Pachinko's lone nomination for Outstanding Main Title Design implies that the show's opening is its best part, but that's just not the case. Of course, the joyful opening title sequence, a dance set to "Let's Live for Today," is awesome and one of the best openers of the year. But Soo Hugh's drama, based on Min Jin Lee's novel of the same name, stands out for what comes after the title. Hugh's adaptation should have been a major contender for Best Drama Series — it brought the raw emotions from the book to the screen while implementing a storytelling approach that addressed the story's present-day generation more sharply. The cinematography, directing, and editing all contributed to Pachinko fully immersing the viewer in Sunja's story and transporting us in this transcontinental saga from 1915 Busan to 1989 Osaka. And we can't forget about the performances. Newcomer Minha Kim gave a singular performance as teen Sunja, and veteran star and Oscar winner Yuh-jung Youn also deserved an acting nod in her portrayal of an older Sunja, who pulled at the heartstrings in every scene. -Kat Moon
Station Eleven wasn't totally ignored by the Emmys — the stunning HBO Max limited series landed a total of seven nominations, including cinematography, directing, writing, editing, score, and, most notably, a deserved nomination for lead actor Himesh Patel. But how could a show recognized for its outstanding cinematography, directing, writing, editing, score, and one of its lead performances be left out of the overall conversation for the best limited or anthology series? It's a baffling oversight, particularly considering some of the shows that were recognized (but this article isn't about that). Station Eleven will go down as underappreciated in its time, but its emotional impact — a potent mix of pressing a finger on the wound and healing that wound — will outlast any Emmy. As a show about the necessity of art in the time of a pandemic, it already proved its value. -Kelly Connolly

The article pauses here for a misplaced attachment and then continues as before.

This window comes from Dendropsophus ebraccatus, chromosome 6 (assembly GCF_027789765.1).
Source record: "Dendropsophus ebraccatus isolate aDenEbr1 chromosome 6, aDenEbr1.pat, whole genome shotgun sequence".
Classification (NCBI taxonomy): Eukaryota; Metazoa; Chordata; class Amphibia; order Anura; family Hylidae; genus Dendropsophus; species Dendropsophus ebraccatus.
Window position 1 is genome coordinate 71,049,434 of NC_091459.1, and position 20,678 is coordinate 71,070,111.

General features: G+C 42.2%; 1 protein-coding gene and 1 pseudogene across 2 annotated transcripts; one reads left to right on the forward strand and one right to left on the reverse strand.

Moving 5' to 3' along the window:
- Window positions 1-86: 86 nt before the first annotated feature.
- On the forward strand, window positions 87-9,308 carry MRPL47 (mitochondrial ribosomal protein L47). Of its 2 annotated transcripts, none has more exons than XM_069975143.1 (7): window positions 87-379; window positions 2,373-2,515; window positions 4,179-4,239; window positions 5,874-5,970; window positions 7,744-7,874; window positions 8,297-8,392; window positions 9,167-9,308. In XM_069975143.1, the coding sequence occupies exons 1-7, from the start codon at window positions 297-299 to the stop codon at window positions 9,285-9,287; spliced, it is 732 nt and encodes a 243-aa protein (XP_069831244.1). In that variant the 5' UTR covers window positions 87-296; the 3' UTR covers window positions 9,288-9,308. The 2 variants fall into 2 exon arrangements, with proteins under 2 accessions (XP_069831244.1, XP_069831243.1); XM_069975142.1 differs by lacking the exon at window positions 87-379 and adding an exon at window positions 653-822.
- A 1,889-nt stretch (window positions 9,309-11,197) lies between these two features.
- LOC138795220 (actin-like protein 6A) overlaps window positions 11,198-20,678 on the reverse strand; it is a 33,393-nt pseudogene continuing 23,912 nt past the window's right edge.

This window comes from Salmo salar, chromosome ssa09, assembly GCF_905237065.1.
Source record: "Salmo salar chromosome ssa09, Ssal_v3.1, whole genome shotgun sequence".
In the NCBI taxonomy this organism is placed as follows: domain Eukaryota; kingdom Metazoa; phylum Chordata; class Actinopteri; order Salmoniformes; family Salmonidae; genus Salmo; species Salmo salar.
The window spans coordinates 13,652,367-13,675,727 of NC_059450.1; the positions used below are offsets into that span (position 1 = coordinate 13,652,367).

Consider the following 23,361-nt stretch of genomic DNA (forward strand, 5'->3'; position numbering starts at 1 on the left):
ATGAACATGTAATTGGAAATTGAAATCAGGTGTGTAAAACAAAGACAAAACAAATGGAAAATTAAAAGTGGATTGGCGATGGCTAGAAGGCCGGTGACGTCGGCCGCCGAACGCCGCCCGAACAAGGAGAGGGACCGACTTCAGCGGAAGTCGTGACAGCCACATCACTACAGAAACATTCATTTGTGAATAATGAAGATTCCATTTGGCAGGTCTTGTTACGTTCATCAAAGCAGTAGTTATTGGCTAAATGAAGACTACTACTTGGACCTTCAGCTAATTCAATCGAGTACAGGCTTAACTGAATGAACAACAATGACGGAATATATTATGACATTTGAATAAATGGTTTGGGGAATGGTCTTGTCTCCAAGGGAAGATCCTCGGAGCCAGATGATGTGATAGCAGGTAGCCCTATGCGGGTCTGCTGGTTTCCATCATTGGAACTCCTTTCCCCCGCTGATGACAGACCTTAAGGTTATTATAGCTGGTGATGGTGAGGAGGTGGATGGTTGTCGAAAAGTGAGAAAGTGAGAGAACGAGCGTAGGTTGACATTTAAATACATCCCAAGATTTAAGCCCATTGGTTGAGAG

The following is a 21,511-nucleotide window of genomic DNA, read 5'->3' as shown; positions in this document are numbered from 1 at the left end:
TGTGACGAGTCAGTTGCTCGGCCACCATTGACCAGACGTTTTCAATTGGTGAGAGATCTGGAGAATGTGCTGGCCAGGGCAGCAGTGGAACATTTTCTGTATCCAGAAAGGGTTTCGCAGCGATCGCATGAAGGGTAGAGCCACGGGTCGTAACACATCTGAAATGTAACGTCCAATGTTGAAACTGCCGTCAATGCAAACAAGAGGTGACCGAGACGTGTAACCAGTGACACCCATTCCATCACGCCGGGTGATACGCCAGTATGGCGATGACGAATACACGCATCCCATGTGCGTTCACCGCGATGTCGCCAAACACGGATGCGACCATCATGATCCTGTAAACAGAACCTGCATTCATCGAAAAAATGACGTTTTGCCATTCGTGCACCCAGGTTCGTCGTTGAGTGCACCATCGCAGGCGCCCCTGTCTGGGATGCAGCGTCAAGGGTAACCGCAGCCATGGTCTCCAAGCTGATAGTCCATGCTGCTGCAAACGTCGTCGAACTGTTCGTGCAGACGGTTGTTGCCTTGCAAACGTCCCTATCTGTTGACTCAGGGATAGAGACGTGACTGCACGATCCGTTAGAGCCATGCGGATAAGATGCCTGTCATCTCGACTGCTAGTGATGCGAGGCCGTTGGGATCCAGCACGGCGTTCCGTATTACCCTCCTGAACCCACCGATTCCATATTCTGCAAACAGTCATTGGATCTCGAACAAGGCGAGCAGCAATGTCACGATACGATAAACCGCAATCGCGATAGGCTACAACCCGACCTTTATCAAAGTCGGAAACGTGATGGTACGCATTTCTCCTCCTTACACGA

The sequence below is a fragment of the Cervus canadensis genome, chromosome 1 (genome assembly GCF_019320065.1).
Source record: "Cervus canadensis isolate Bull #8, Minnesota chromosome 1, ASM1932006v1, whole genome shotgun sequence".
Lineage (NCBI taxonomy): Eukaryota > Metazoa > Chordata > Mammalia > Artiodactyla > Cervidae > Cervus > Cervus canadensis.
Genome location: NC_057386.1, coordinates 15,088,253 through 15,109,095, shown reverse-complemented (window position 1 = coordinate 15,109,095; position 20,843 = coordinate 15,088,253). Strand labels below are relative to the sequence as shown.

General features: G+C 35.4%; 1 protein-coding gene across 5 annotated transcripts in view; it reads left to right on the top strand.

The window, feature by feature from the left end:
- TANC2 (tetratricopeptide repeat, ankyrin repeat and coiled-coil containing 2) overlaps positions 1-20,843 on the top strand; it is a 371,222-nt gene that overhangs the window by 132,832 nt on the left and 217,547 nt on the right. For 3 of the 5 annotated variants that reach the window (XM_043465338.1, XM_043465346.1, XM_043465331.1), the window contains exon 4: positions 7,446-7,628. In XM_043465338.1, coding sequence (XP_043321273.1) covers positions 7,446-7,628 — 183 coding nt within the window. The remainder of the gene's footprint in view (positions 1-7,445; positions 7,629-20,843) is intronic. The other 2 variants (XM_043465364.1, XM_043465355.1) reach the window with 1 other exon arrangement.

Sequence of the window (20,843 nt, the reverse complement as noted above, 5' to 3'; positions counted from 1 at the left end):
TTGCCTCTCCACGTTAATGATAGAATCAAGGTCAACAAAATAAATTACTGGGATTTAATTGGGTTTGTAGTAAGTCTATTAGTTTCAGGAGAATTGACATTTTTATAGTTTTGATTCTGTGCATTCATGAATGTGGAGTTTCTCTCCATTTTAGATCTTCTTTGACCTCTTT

FX's Reservation Dogs is the kind of freshman success story that seemed poised for Emmy recognition, with an exciting young cast and a perspective rarely seen on TV. Created by Sterlin Harjo and Taika Waititi, the hangout comedy follows four Native American teens (played by D'Pharaoh Woon-A-Tai, Devery Jacobs, Paulina Alexis, and Lane Factor) getting into scrapes as they look for a way out of their rural Oklahoma reservation after the death of their friend. The show is easygoing but deeply felt, a mix of teenage angst and optimism that feels loved and lived in from the start. With any luck, it won't escape the voters next time. -Kelly Connolly
This seemed like the year Paramount Network's populist mega-hit Yellowstone would finally get some Emmys attention. The coastal elite viewers who make up the Emmys voting bloc finally watched it, and they loved it. And since popularity is the make-or-break thing for the Emmys — people don't vote for a show if they haven't seen it (or if no one is talking about it) — it really looked like Yellowstone might have a chance to break through in acting categories for Kevin Costner or Kelly Reilly. But once again, it was entirely shut out. Meanwhile, Yellowstone's limited series spin-off 1883 is a much better show than some of the nominees for Outstanding Limited Series, but it was shut out from any series or acting nominations, though it did receive three nominations overall, two for cinematography and one for Music Composition for Brian Tyler and Breton Vivian's score. -Liam Mathews